Argued and Submitted October 10, 1980.
Decided August 17, 1981.
Frederic C. Tausend, Schweppe, Doolittle, Krug, Tausend Beezer, Seattle, Wash., for plaintiff-appellant.
Bill Helsell, Helsell, Fetterman, Martin, Todd Hokanson, Seattle, Wash., for defendants-appellees.
Appeal from the United States District Court for the Western District of Washington.
In this antitrust action, one distributor wrested a product line away from a second distributor, its principal competitor. The injured firm sued both the distributor who took the line and the manufacturer-supplier, alleging violations of sections 1 and 2 of the Sherman Act, 15 U.S.C. § 1 and 2 (1976). The complaint charged an attempt to monopolize the relevant market and a concerted refusal to deal. After reviewing allegations of the plaintiff in response to a summary judgment motion by the defense, the district court found that plaintiff had offered no evidence from which an unlawful intent could be established and, accordingly, it granted the defendant's motion for summary judgment on both counts. We affirm.
A. H. Cox Co. (Cox) was an independent distributor of heavy equipment, including truck mounted hydraulic cranes with capacities ranging from 4 to 10 tons. Truck mounted cranes of this type are used extensively in the construction industry to set pipelines, position trusses on buildings, and move equipment and materials at yards and job sites. Cox's primary competitor, both for the sale of truck mounted hydraulic cranes and the sale of other heavy equipment generally, was Star Machinery Co., including its wholly owned subsidiary, Star Rentals, Inc., both referred to here as "Star."
In July of 1977, Cox declared bankruptcy and since then its trustee in bankruptcy, Carsten Johnsen, has maintained the action.
During 1974, the relevant period in this action, four domestic manufacturers accounted for 95 percent of all small truck mounted cranes manufactured and sold nationwide. These manufacturers were R. O. Products, Inc. (R. O.), Pitman Manufacturing Co. (Pitman), National Crane Co., and Scott Midland. The market at issue here is the retail distribution of these small truck mounted cranes in a three county area of western Washington that roughly comprises metropolitan Seattle. Within this market, all four major manufacturers of truck cranes were represented, each by a distributor which carried one line exclusively. The two principal manufacturers' lines involved in this action were R. O. and Pitman, distributed by Cox and Star respectively. Star's retail sales of the Pitman crane accounted for approximately 50 percent of the market. Cox, its closest competitor, had sales comprising 20 to 25 percent of the market. Two other dealers and their respective products took up most of the balance. The crux of the dispute is that Star succeeded in persuading R. O. to let Star carry its line instead of Cox. Pitman was then assigned from Star to a Seattle distributor called Fray Equipment Co. (Fray), and Cox was left without any line.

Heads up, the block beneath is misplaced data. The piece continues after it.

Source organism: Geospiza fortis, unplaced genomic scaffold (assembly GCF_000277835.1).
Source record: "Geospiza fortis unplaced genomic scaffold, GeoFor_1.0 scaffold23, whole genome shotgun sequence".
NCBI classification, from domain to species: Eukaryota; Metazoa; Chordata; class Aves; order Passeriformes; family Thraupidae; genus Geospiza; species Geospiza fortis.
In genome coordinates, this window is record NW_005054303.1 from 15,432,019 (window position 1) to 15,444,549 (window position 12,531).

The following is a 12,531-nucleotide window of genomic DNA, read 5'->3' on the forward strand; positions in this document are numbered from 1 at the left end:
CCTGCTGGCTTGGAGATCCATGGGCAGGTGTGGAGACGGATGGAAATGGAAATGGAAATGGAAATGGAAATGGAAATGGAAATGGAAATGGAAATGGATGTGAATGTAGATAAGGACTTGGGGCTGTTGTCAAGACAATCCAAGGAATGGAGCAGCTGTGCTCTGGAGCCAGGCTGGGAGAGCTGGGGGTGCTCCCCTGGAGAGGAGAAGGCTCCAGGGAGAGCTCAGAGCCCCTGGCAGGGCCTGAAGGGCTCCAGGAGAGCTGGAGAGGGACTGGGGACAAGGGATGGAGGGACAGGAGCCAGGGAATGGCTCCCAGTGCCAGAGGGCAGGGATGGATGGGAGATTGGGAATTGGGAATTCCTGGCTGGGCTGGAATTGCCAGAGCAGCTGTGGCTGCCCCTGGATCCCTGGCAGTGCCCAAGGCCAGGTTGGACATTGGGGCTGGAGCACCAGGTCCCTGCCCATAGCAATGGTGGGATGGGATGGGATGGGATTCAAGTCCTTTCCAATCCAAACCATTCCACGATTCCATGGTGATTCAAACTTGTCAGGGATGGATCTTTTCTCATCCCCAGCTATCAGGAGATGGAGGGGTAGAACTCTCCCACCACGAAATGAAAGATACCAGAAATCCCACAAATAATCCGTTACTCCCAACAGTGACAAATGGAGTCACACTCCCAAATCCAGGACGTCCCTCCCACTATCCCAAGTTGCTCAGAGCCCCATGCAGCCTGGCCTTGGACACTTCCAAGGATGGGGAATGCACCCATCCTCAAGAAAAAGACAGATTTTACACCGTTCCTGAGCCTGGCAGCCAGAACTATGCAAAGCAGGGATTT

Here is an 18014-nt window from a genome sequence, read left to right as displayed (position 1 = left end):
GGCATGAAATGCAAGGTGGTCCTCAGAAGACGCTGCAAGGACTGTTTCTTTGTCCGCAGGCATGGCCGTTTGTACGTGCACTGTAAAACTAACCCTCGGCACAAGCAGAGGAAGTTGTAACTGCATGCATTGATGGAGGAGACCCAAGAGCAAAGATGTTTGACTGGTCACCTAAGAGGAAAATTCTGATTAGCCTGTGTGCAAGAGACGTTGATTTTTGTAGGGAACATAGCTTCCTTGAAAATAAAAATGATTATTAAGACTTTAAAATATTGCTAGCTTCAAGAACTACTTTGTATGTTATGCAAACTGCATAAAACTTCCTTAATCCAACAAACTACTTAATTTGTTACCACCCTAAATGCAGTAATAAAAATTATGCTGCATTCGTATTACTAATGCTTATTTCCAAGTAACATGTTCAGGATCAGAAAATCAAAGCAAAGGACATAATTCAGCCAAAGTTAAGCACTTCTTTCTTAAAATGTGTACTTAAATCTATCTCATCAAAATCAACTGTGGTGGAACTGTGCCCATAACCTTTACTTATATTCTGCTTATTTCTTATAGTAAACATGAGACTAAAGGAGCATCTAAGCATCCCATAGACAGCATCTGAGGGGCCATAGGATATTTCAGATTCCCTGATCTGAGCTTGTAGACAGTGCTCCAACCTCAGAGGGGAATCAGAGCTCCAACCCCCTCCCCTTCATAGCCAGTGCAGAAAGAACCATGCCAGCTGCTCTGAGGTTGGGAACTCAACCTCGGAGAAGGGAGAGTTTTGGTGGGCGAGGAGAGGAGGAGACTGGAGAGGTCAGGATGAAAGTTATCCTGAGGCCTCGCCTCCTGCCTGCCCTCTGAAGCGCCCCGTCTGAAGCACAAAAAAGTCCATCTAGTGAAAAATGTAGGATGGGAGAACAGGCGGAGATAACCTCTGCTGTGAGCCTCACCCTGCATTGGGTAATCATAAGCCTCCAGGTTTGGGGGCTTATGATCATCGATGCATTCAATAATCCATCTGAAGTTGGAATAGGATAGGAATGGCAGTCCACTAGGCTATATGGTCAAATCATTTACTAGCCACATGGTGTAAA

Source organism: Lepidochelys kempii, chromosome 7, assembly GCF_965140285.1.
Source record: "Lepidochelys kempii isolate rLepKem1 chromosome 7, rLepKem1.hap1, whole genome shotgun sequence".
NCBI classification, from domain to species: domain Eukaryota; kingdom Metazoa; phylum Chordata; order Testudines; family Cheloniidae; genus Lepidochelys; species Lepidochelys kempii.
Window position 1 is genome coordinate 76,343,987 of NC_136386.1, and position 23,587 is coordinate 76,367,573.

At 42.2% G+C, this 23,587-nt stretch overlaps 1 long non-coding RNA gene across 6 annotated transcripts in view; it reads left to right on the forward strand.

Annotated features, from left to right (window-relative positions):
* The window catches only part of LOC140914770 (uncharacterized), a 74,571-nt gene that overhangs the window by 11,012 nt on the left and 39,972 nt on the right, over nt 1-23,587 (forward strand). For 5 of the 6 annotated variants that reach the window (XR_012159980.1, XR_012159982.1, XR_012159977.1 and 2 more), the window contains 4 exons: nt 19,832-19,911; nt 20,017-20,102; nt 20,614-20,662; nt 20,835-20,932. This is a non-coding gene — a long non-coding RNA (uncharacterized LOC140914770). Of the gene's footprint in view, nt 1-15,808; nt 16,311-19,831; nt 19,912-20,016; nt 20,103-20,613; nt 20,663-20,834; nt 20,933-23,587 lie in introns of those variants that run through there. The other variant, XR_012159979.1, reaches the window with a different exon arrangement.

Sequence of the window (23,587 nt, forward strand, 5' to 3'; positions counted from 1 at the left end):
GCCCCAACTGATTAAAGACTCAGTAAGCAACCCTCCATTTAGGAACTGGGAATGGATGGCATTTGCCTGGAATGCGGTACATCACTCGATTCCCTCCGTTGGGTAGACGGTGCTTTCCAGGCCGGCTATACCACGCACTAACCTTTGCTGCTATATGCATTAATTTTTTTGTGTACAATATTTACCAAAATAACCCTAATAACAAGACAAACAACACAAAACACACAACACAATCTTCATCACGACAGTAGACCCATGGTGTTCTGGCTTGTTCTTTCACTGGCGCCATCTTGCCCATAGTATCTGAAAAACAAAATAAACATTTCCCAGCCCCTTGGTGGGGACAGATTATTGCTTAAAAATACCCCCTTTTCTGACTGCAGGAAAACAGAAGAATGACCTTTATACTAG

Cox claims Star knew Cox had financial difficulty and was dependent on the R. O. line, and that Star took the R. O. line in order to eliminate Cox as a competitor. Cox further asserts that Star secured the R. O. line by unfair methods of competition, in that it elicited confidential financial data about Cox from former Cox employees and then distorted and misrepresented the gravity of Cox's financial predicament to R. O. It is alleged that loss of the R. O. line created severe cash flow problems for Cox. Two and a half years after losing the line, Cox declared bankruptcy.